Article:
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Hi,

Second, those who advocate against college often cite extremely unrepresentative individuals – like Bill Gates and Mark Zuckerberg, who both dropped out of Harvard – as evidence that one can skip college and earn billions of dollars anyway.

The only broad lesson to be drawn from these unusual cases is that prospects outside of college do matter: if you have a once-in-a-lifetime opportunity – say you are one of the lucky teenagers selected by the entrepreneur Peter Thiel to receive $100,000 in exchange for skipping college and pursuing your dreams– then by all means go for it.

(taken from The New York Times)

As far as I know, the meaning of infinitival relative clauses vary, case by case. Let me start with the first example.

The only broad lesson to be drawn from these unusual cases is that prospects outside of college do matter.

According to a liguist's paper I have recently encountered, there are two types of interpretations of infinitival relative clasues: modal and non-modal.

ex) John is the only man to really know her.
= John is the only man who really knows her.(non-modal)

ex) Jane found a book to draw cartoons in.
= Jane found a book one could draw cartoons in.(modal)

The non-modal interpretation seems to hinge on the presence of one of the following kinds of modifiers: superelatives, ordinals, and only.

In the case of passive infinitival relative clauses that modify nominals with one of those aformentioned modifiers, he adds that both non-modal and modal readings are available.

ex) This is the best argument to be considered by the committee.

= This is the best argument which has been considered by the committee.(non-modal)
= This is the best argument which is to be considered by the committee.(modal)

Q1) How should I interpret the meaning of "is to be considered" in the modal interpretation? One of my grammar books lists the meaning of the verb be+to infinitive(is/am/are to+infinitive) as follows:

1. to refer to something that is going to happen as a result of a plan or decree
2. can
3. should/has to
4. appropriate

Q2) Which one of the definitions fits the best for my first example?(The only broad lesson to be drawn from these unusual cases is that prospects outside of college do matter) Does it have non-modal meaning as well?

I'd appreciate your help.

p.s. I'm going to have to do my second example in another post since this thread is getting a little too long.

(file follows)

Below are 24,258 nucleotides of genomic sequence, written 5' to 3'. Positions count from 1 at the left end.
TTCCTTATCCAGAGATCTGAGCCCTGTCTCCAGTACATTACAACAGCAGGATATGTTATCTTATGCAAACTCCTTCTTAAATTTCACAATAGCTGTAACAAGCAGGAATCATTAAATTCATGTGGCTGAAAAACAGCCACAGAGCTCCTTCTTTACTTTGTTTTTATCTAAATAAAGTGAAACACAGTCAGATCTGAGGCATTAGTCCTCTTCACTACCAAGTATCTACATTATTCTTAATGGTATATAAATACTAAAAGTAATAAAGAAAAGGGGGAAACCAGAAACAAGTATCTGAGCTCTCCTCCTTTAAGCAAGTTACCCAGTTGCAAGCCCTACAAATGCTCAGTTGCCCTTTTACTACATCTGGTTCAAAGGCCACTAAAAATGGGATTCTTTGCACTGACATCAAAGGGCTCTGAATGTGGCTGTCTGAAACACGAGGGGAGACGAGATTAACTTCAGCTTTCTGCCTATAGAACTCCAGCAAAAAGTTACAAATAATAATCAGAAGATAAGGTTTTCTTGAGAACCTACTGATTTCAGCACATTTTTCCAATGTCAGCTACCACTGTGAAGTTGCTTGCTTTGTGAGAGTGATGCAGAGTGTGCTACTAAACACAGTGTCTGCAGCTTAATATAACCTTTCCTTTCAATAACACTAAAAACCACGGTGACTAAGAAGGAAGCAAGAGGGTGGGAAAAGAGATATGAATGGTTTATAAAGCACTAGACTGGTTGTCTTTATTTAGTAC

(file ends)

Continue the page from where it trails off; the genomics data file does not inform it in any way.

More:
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jooneyI'm going to have to do my second example in another post since this thread is getting a little too long.
Good idea! Too much scrolling up and down when answering a long post!
jooneyAccording to a liguist's paper I have recently encountered, there are two types of interpretations of infinitival relative clasues: modal and non-modal.

ex) John is the only man to really know her.
= John is the only man who really knows her.(non-modal)

ex) Jane found a book to draw cartoons in.
= Jane found a book one could draw cartoons in.(modal)

The non-modal interpretation seems to hinge on the presence of one of the following kinds of modifiers: superelatives, ordinals, and only.
Interesting. And quite plausible.
jooneyex) This is the best argument to be considered by the committee.

= This is the best argument which has been considered by the committee.(non-modal)
= This is the best argument which is to be considered by the committee.(modal)

Q1) How should I interpret the meaning of "is to be considered" in the modal interpretation?
If I understand the author's conception of "modal interpretation" correctly, I often insert "destined" in these "is to be" constructions, which does not make a very good sentence, but for teaching purposes it does help to get the point across (I think - I hope).

This is the best argument (which is destined) to be considered by the committee.

Other words like "supposed", "designated", "scheduled", or "going" may substitute for "destined" without completely destroying the meaning. It's related to case number 1 below. The committee plans to consider that argument.
jooney1. to refer to something that is going to happen as a result of a plan or decree
2. can
3. should/has to
4. appropriate

Q2) Which one of the definitions fits the best for my first example?
2. can.

The only broad lesson that [one / we / you] can draw from ... is ....
jooney Does it have non-modal meaning as well?
I don't think so. At any rate, I can't find one.

CJ
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Thank you very much for your answer, CJ.Emotion: smile

If I understand the author's conception of "modal interpretation" correctly,...

He doesn't really give a detailed account of what he means by "modal interpretation". Instead, he gives various examples of modal interpretations.

ex1) Jane found a book to draw cartoons in.
= Jane found a book one could draw cartoons in.

ex2) The man to fix the sink is here.
= The man whose purpose is to fix the sink is here.

ex3) She went to L.A. to buy a violin.
= She went to L.A. so that she could buy a violin.

ex4) Will is to leave tomorrow.
=Will is scheduled/supposed to leave tomorrow.
OK. Those examples conform to the conception I had of "modal interpretation".

CJ